Text of report by the website of Russian business newspaper Vedomosti on 10 August
[Report by Konstantin Glikin: "Roskomnadzor Proposes Stronger Protection of Personal Data. Such Mechanisms Already Partly Exist, Lawyers Say."]
Andrey Lipov, head of Roskomnadzor [Federal Agency for Oversight in the Sphere of Communications, Information Technology, and the Mass Media], has proposed developing new ways of countering the online dissemination of Russian citizens' personal data. He was speaking at a meeting with President Vladimir Putin on 10 August. Lipov believes that to combat the dissemination of [personal] data, both the blocking of websites and the removal of content from websites should be used. "We would like to develop a certain mechanism that would enable people to say, sorry, this information is about my vacation, and although I may be a well-known person, this has nothing to do with public interest. This would at least allow people to have such information removed through the courts," Lipov said.
He recalled that in accordance with [Council of Europe] Convention 108 for the Protection of Individuals With Regard to Automatic Processing of Personal Data, states are entitled to fight inappropriate dissemination and processing of their citizens' personal data even abroad. The Roskomnadzor head said that once such data ends up on the Internet, it is often deemed to be in the public domain: "Many people do not deserve such treatment, and we are often unable to have a fake account purporting to belong to some well-known person closed just like that."
Agora [Russian human rights group] lawyer Damir Gaynutdinov notes that the necessary control mechanisms already exist: "Mr. Lipov does not seem to be aware of the existence of Part 4, Article 152.2 of the Russian Federation Civil Code, which enables citizens to demand the removal of information about their private life (which would generally cover information about their vacations)." The lawyer believes that tougher procedures may well be introduced. They could include, for example, the mandatory preventive blocking of such content or even an extrajudicial procedure for examining such cases.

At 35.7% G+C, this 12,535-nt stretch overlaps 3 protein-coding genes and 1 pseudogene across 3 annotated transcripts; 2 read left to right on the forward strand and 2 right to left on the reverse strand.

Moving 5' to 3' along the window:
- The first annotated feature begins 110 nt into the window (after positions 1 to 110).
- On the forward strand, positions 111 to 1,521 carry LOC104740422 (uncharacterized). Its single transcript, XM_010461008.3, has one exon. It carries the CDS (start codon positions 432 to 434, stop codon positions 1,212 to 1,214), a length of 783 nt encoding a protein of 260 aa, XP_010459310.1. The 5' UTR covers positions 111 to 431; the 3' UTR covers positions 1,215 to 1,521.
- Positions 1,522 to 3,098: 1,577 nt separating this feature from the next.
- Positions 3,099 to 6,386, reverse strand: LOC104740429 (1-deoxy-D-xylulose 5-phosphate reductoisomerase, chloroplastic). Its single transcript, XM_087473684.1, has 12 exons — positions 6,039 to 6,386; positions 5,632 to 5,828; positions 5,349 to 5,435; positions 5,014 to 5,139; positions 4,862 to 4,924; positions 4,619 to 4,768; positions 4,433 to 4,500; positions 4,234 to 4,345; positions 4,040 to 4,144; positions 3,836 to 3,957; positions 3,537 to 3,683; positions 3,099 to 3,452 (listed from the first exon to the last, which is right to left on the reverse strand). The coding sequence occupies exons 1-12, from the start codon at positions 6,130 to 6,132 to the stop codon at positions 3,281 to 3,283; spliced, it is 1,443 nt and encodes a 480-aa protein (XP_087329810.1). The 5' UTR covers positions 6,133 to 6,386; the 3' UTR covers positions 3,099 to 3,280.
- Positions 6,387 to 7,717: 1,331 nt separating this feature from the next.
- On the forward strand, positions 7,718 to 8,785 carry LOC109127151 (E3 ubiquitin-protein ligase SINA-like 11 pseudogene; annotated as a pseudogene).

At his meeting with Putin, Lipov complained that the maximum fine for leaking personal data is too small -- 75,000 roubles [approximately 1,027 dollars] -- which is not commensurate with the damage to the victim or the benefit to the recipients of such leaks. He stressed that the agency wants to propose an increase in the limitation period for such cases (which is currently one year). Gaynutdinov believes that Roskomnadzor's initiatives regarding the removal of negative information from foreign websites will be quite difficult to put into practice, because Roskomnadzor's main instrument in such matters will be a fine.
Pavel Sadovsky, Head of the Intellectual Property Practice at Egorov Puginsky Afanasiev & Partners, also believes that the mechanisms under discussion already exist. Sadovskiy thinks that the Roskomnadzor head may have been referring, above all, to the blocking of individual accounts on social media. The lawyer stressed that "in judicial practice, such a mechanism does not work, and the blocking of an entire network in such cases could be judged by the courts to be disproportionate to the violation."
In February 2020, Agora and Roskomsvoboda [Russian digital rights NGO] published a report dealing with restrictions on Internet freedom. The authors of the study recorded 438,981 cases of interference with Internet freedom last year -- fewer than the year before by one-third. However, while the number of cases involving restriction of access to Internet resources sharply fell (from 488,609 to 161,490, mainly due to the authorities easing their crackdown on Telegram), the number of information bans by government agencies has increased more than 10-fold since 2016, from 24,000 to 272,875, with more than 4.74 million Internet resources being subject to "collateral" blocking, the report says. The absolute leader in terms of the number of bans imposed was the Federal Tax Service, which is responsible for the blocking of online casinos: It accounts for 34.8 per cent of all blocks. The Procurator General's Office is in second place (32.4 per cent) and the courts are in third (16 per cent).
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Source: Vedomosti website in Russian 2059 gmt 10 Aug 20